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FinCEN的新规则即将永远消除我们金融体系中的贫困人口(谷歌翻译)

Kraken 2020-12-29 01:20 相关类型 其它

金融犯罪执法网络(FinCEN)的规则已经禁止金融机构为没有实际邮寄地址的无家可归者,无住房者和难民人口开设账户。现在,FinCEN提出了一条新规则,该规则将禁止那些幸运的,即使这些钱是虚拟货币,也无法向他们汇款。

该规则还将禁止金融机构向旨在消除最初负责金融排斥的昂贵中间商的智能合约汇款。更糟糕的是,FinCEN试图在假期期间将规则纳入法律,只给公众15天的时间来回应。该规则本身永远将我们的金融系统与最需要它的人隔离开来,缩短公众意见征询过程会削弱美国人对FinCEN的信心。

周五下午晚些时候,FinCEN显然是在即将卸任的财政部长的个人指导下,发布了拟议的规则,为金融机构提出了新的报告要求。拟议的规则在几个方面都存在问题,但有一个方面与众不同:它将要求希望将虚拟货币从其金融机构发送给收款人的客户报告收款人的姓名和实际地址。如果客户无法报告收件人的地址,则金融机构必须拒绝该交易。

FinCEN试图通过将其比作古老的货币交易报告(CTR)来证明该规则的合理性,该报告已将数十年应用于现金和硬币(纸和金属)交易。点击率的历史学家了解得更多。

可以肯定的是,CTR长期以来一直要求金融机构向FinCEN报告其自身客户的信息,但是CTR从未要求报告有关收款人的信息。尽管如此,FinCEN仍然感到困惑,认为拟议规则“与现有要求一致”。

目前,美国有25%的人口没有银行服务或资金不足。遗憾的是,现有要求确实确实禁止金融机构为这25%的无家可归者,难民和其他人开设账户,而这些人没有足够的钱来支付邮寄地址。

但是,现有要求确实允许他们从有能力支付帐户维护费并住在吸引实体分支机构的社区中获得收入的人。拟议的规则将超越现有要求,从字面上取缔使用金融机构向较不幸的人汇款的人。

拟议的规则不仅为富人保留了当今的金融体系。它还试图与穷人隔离明天的金融体系。除了仅禁止与没有家庭住址的人进行交易外,提议的规则还将禁止金融机构将虚拟货币发送给没有名字或地理位置的智能合约。

智能合约是一种快速发展的技术,专门用于消除对风险高昂的中间商的需求。使用这些中间商的需要使穷人脱离了当今的金融体系。拟议中的规则将阻止该技术的资源流,确保明天的金融系统与今天的金融系统一样具有排他性。

法律要求FinCEN向公众询问我们对拟议规则的看法,并给我们足够的时间作出有意义的回应。政府几乎总是给我们至少30天的时间,而对于重要事务,通常会给我们60天甚至更长的时间。

取而代之的是,为了在最少的公共投入下干预该规则,FinCEN在假期期间仅提供15天供公众考虑该规则的后果,即使他们知道该规则很容易受到挑战。这是史无前例的,并且显然不适当地如此地背离现行法律。

Kraken会努力阻止这种情况。你可以帮忙。在此处阅读拟议规则制定通知,并尽快提交回复。我们也将提交我们的。

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FinCEN’s New Rule Is About to Wall Off the Poor from Our Financial System Forever

The Financial Crime Enforcement Network’s (FinCEN) rules already prohibit financial institutions from opening accounts for homeless, unhoused and refugee populations who don’t have physical mailing addresses. Now, FinCEN has proposed a new rule that would prohibit those who are fortunate enough to have accounts from even sending money to these people, if that money is a virtual currency.

The rule would also prohibit financial institutions from sending money to smart contracts designed to eliminate the costly middlemen responsible for financial exclusion to begin with. Worse yet, FinCEN is trying to sneak the rule into law over the holiday season, giving the public only 15 days to respond. The rule itself forever walls off our financial system from those who need it most, and short circuiting the public comment process erodes the confidence Americans have placed in FinCEN.

Late Friday afternoon, apparently at the personal direction of the outgoing Treasury Secretary, FinCEN rushed to publish a proposed rule creating a new reporting requirement for financial institutions. The proposed rule is problematic in several respects, but one stands out from the rest: It would require customers who wish to send virtual currency from their financial institution to a recipient to report the name and physical address of the recipient. If the customer cannot report the recipient’s address, the financial institution must reject the transaction.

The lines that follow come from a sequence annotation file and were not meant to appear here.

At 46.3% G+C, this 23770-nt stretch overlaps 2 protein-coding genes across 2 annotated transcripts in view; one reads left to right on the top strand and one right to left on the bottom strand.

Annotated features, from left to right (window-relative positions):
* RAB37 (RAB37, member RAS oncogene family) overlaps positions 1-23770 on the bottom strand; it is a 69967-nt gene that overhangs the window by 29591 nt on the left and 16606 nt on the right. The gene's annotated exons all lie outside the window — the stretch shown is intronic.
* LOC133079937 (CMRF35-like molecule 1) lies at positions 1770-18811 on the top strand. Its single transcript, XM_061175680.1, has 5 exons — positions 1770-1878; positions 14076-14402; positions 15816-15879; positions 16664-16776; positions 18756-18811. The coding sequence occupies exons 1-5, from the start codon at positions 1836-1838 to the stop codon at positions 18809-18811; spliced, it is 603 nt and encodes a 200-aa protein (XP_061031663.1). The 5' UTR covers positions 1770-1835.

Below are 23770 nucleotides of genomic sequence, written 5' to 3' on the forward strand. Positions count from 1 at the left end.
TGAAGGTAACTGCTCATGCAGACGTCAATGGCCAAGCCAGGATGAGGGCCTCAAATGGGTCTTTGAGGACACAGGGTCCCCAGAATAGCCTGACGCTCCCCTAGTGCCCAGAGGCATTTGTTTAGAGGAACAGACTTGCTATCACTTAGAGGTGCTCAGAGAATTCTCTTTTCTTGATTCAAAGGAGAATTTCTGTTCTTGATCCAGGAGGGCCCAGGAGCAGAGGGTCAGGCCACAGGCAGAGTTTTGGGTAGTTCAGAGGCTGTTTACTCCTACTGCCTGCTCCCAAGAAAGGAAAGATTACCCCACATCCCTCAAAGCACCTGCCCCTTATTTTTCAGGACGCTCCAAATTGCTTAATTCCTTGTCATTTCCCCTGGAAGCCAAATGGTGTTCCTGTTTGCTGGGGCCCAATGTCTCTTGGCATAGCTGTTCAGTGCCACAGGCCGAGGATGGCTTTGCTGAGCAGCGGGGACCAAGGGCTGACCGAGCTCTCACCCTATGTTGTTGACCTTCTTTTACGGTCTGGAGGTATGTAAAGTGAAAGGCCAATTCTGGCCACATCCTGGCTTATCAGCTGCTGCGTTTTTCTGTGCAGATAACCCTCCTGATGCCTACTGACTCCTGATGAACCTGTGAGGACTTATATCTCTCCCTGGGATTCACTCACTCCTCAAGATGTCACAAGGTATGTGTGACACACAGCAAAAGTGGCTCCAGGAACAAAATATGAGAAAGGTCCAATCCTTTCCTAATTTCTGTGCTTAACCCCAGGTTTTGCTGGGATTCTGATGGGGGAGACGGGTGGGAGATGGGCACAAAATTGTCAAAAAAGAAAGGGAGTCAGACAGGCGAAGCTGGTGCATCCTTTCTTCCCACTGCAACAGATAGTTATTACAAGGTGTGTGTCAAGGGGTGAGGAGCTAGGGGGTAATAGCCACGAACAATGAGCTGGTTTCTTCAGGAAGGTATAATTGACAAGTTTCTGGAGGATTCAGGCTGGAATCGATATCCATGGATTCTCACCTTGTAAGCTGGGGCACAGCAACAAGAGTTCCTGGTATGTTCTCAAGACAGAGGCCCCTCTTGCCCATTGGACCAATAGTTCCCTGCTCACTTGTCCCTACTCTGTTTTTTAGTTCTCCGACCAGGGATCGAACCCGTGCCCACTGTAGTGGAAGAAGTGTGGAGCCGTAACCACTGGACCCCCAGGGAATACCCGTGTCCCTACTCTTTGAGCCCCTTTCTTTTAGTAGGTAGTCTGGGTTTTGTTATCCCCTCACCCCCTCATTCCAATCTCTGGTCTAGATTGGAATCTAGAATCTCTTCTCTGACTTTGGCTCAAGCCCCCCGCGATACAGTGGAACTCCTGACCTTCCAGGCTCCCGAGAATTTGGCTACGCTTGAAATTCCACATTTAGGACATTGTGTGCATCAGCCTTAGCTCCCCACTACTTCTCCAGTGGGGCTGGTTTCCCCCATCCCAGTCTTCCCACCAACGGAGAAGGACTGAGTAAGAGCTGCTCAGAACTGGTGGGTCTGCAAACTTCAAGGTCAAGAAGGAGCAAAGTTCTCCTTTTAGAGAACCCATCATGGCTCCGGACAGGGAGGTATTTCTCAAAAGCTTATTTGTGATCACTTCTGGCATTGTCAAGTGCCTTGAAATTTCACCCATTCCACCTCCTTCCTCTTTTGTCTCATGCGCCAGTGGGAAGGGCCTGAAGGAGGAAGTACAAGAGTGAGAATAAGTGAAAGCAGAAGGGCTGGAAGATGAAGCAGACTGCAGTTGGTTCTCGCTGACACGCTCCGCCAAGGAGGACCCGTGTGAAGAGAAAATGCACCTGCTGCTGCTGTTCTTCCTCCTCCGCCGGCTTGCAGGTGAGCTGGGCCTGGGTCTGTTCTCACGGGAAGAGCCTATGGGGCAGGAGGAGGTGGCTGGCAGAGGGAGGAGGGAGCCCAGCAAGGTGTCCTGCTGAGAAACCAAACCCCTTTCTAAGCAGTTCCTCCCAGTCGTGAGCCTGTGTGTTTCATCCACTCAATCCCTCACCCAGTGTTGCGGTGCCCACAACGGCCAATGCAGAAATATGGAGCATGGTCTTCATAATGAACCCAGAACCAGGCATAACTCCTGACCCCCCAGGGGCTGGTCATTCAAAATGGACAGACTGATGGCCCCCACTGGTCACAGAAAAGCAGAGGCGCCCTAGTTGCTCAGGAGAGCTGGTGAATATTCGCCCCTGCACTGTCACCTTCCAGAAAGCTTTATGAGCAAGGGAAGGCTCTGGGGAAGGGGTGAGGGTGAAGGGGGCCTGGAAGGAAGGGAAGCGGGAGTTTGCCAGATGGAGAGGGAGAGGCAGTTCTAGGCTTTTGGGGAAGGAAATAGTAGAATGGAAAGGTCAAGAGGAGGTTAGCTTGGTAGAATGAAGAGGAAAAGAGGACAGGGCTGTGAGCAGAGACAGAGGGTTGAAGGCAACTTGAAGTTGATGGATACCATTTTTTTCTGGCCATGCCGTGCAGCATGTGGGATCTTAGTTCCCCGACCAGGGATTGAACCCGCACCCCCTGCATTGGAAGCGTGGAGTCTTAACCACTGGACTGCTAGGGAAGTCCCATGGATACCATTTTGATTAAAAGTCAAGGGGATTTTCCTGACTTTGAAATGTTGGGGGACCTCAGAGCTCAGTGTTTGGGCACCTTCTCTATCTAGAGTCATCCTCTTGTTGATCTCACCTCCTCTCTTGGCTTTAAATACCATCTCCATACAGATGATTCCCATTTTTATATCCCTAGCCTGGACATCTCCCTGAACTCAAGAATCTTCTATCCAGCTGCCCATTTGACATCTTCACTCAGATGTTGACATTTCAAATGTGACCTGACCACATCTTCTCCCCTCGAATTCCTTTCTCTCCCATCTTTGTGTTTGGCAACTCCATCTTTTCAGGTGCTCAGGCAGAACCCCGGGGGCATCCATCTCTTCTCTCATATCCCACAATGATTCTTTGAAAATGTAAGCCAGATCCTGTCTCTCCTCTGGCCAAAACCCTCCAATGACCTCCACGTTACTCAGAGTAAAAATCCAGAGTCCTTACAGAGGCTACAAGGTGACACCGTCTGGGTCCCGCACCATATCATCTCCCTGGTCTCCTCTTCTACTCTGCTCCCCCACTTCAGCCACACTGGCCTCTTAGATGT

FinCEN tries to justify this rule by likening it to the venerable Currency Transaction Report (CTR), which has applied to cash and coin (paper and metal) transactions for decades. Historians of the CTR know better.

To be sure, the CTR has long required financial institutions to report their own customer’s information to FinCEN, but the CTR has never required reporting information about the recipient. In spite of this, FinCEN takes the baffling position that the proposed rule is “consistent with existing requirements.”

Twenty-five percent of the U.S. population is currently unbanked or underbanked. Sadly, existing requirements do indeed prohibit financial institutions from opening accounts for homeless people, refugees and others in this 25% who do not have enough money to afford a mailing address.

Existing requirements do, however, permit them to receive money from those who can afford to pay account maintenance fees and live in neighborhoods that attract physical branches. The proposed rule would go beyond existing requirements to literally outlaw people sending money to the less fortunate using their financial institutions.

The proposed rule does not just reserve today’s financial system for the wealthy. It also seeks to wall off tomorrow’s financial system from the poor. Beyond just prohibiting transactions with humans without home addresses, the proposed rule would prohibit financial institutions from sending virtual currency to smart contracts, which have no name or physical location to begin with.

Smart contracts are a swiftly-advancing technology created specifically to eliminate the need for risky, expensive middlemen. The need to use these middlemen is what keeps the poor out of today’s financial system. The proposed rule would choke the flow of resources to this technology, ensuring that tomorrow’s financial system will be just as exclusionary as today’s.

FinCEN is required by law to ask the public what we think about the proposed rule, and to give us enough time for a meaningful response. The government almost always gives us at least 30 days to do so, and oftentimes 60 days or even longer for important matters.

Instead, in order to jam through this rule with minimal public input, FinCEN is providing only 15 days over the holiday season for the public to consider the rule’s consequences, even though they know it is vulnerable to challenge. This is unprecedented, and patently in appropriate for such a dramatic departure from existing law.

Kraken will fight to stop this. You can help. Read the Notice of Proposed Rulemaking here and submit a response as soon as you can. We will be submitting ours, too.

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